CRIMINALIZATION OF POLITICS
The reason many criminals enter politics is to gain influence and ensure that cases against them are dropped or not proceeded with. They are able to make it big in the political arena because of their financial clout. Political parties tap criminals for funds and in return provide them with political patronage and protection. As the Times of India pointed out: “Indeed, today, far from shrinking at the thought of harboring criminal elements, parties seek them out judging the muscle and money combination, they represent to be of enormous value. Rough estimates suggest that in any state election 20% of candidates are drawn from criminal backgrounds. For the parties, it means overflowing coffers and unlimited funds to fight elections and for the criminals it means protection from the law and respect in the eyes of society.”
Another reason why political parties are not averse to fielding mafia dons is that winability, not merit or experience, determines who gets to contest elections. And mafia dons and other powerful gangsters have shown that they can convert their muscle power into votes often at gun point. Voters in many parts in the country are forced to vote for the local strongman. The reign of terror that these criminals have spread in their area of operations ensures that they win the seat for the party.
An indomitable Mr. T N Sheshan tried his best to cleanse the system, hut he failed Mr. Sheshan’s successor, Mr. Gill faced the same problem. The Ex Chief Election Commissioner Mr. Lingdoh also found himself in such a pitiable position, that he has no concrete remedy to cleanse the system, but to appeal the voters: ‘Not to vote for the criminals’. Mr. T S Krishnamurthy, former the Chief Election Commissioner, faced the same dilemma. Most of the dreaded dacoits of Chambal or Murena valley were driven to crime as a result of their own victimization or because of some social, economic or personal causes. But, for the modern criminals turned politicians, crime has become a way of life and most of them thrive with the blessing of the senior politician, ministers and even the chief ministers and union ministers.
A virtual impression seems have gained ground that you could commit crime and get away with it, if you have political patronage at the proper level.
The police dare not to proceed against you or if having Initiated an action shall drag away their feet to defeat the ends of justice. With politics and crime intertwined, bureaucracy and the police have also become-part of nexus. This unholy affinity is having a malignant effect over the public life and poses a threat to the democratic structure of the country.
No one wants to vote for a criminal. And yet for years criminals have been using our electoral system to enter politics with citizens hopelessly looking on. Until recently our laws sanction election officials asking candidate’s for detailed information about their criminal and financial backgrounds, let alone making this information available to the public before the polls began.
But, as India went to her largest election exercise over this year, the balance has perhaps begun to shift in favour of voters. India’s 2004 elections are the first and the largest national election exercise that is being tough under the new election disclosure rules instituted in 2003. Candidates for Parliament and State Assemblies are now required to submit sworn affidavits along with their nomination papers giving information about their criminal, financial and educational backgrounds.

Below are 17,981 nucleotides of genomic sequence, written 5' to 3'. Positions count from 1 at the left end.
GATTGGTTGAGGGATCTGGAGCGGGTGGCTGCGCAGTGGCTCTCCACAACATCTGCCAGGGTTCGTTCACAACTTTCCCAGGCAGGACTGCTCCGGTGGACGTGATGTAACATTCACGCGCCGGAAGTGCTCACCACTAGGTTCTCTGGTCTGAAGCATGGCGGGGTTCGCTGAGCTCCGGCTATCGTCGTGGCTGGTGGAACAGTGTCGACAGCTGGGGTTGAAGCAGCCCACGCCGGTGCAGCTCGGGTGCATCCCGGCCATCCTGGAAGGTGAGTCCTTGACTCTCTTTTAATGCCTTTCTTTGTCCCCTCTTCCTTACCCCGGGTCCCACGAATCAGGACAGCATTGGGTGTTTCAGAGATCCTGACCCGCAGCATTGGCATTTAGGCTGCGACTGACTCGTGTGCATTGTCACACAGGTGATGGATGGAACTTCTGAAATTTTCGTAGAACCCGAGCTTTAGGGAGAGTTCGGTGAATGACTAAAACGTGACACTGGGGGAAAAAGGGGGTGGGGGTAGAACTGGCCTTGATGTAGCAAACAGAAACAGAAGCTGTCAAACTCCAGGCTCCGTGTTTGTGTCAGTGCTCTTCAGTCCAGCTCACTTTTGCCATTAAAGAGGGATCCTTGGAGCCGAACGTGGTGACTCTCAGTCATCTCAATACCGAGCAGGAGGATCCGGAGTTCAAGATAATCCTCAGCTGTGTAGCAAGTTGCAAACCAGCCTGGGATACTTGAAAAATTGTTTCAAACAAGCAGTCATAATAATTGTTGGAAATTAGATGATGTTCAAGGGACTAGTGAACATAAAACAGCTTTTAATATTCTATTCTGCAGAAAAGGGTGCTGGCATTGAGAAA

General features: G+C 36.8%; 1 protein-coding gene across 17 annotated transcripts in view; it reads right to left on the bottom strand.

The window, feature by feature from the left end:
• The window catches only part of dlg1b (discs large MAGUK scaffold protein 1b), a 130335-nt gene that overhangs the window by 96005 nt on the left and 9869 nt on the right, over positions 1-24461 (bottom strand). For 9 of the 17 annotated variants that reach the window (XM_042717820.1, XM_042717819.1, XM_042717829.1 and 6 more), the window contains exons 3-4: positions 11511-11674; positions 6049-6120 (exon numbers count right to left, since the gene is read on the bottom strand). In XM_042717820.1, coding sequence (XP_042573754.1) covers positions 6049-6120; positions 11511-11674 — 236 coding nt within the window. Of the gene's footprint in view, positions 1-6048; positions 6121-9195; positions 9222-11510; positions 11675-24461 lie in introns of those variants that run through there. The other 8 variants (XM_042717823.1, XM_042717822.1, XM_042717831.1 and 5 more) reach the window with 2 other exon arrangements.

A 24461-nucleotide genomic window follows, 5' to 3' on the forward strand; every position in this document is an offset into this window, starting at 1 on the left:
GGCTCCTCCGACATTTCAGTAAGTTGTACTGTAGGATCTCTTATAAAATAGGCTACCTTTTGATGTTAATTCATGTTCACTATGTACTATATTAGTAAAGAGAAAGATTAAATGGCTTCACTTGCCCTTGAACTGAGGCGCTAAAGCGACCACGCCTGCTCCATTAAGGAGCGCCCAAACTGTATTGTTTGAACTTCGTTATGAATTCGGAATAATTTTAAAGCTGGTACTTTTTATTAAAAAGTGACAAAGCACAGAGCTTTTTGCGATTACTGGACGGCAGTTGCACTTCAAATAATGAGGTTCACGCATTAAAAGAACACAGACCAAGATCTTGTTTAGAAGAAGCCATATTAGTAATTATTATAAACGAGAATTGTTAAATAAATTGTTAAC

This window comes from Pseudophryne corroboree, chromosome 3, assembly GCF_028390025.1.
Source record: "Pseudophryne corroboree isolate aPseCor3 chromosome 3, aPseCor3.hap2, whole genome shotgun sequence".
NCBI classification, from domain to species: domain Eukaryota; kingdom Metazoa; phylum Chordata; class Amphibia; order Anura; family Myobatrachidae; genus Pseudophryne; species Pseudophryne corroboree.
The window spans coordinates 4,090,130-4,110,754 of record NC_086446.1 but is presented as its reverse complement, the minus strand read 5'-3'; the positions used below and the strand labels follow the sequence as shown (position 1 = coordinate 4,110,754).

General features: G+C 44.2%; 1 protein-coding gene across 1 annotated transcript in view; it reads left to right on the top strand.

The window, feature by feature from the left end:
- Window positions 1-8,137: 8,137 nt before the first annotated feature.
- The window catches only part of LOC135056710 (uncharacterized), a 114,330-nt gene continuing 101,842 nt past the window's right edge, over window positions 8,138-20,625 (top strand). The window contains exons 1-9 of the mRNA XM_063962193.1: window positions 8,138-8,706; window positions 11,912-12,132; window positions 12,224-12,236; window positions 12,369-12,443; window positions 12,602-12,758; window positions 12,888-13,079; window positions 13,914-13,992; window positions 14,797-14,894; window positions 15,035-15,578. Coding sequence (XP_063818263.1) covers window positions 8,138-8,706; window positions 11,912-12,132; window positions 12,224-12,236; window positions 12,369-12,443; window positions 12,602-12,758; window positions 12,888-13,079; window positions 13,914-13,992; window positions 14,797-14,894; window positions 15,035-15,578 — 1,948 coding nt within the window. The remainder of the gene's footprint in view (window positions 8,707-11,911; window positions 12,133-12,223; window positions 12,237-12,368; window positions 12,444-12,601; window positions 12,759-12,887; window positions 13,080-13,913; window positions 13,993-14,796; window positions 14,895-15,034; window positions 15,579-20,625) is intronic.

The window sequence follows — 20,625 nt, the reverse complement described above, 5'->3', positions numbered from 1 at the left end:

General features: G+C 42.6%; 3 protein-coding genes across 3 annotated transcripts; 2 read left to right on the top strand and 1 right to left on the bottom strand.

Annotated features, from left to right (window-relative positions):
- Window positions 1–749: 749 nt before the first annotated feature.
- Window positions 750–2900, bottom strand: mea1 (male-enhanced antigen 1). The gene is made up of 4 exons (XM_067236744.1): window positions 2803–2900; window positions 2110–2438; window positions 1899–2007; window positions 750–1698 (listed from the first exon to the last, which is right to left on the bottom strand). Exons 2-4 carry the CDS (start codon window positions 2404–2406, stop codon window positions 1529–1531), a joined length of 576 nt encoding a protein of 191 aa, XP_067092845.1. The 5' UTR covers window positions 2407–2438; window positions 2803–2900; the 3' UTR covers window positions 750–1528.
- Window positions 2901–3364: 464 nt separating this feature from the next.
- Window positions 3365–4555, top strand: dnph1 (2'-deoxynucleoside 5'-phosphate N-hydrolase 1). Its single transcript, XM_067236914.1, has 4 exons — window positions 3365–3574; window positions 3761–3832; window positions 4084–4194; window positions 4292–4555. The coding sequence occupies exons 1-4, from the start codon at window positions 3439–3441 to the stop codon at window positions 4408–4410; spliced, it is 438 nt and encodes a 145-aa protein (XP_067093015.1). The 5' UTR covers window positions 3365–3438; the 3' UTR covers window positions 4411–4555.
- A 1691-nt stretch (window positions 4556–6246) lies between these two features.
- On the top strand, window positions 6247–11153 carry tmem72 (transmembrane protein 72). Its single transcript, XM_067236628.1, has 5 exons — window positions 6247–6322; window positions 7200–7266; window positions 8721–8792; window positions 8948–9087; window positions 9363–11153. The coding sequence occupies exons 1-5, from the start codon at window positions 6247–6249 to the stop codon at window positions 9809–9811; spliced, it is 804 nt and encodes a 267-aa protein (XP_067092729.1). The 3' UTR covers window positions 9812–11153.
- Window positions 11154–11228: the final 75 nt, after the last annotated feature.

Components of Criminalization of Politics
Muscle Power The influence of muscle power in Indian politics has been a fact of life for a long time. The manner, in which different political parties have functioned, particularly on the eve of periodic election, involves the free use of musclemen and Dada’s to influence the attitude and conduct of sizable sections of the electorate. The Panchayats elections, like other elections in the recent past, have demonstrated once again that there can be no sanity in India as long as politics continues to be based on caste and community.
Gangsters The politicians are thriving today on the basis of muscle power provided by criminals. The common people, who constitute the voters, are in most cases too reluctant to take measures that would curtail the criminal activities. Once the political aspect joins the criminal elements the nexus becomes extremely dangerous. Many of politicians chose muscle power to gain vote bank in the country, and they apply the assumption that, if we are unable to bring faith in the community then we can generate fear or threat to get the power in the form of election.
Money Power The Elections to Parliament and State Legislatures are very expensive and it is a widely accepted fact that huge election expenditure if the root cause for corruption in India. A candidate has to spend lakhs of rupees to get elected and even if he gets elected, the total salary he gets during his tenure as an MP/MLA will be meager compared to his election expenses. How can he bridge the gap between the income and expenses? Publicly through donations, secretly through illegal means. The expenditure estimation for an election estimated as Rs.6 per voter as election expenditure, for 600 million voters and calculation of all the expenses in a general election estimated around Rs.2000 crore. Then, there is the period between elections. This requires around Rs.250 crore. Then, there are state elections and local elections. All told, the system has to generate around Rs.5000 crore in a five year cycle Rs.1OOOcrore on average each year. Where is this money to come from? Only criminal activity can generate such large sums of untaxed funds. That is why you have criminals in politics. They have money and muscle, so they win and help others in their party win as well.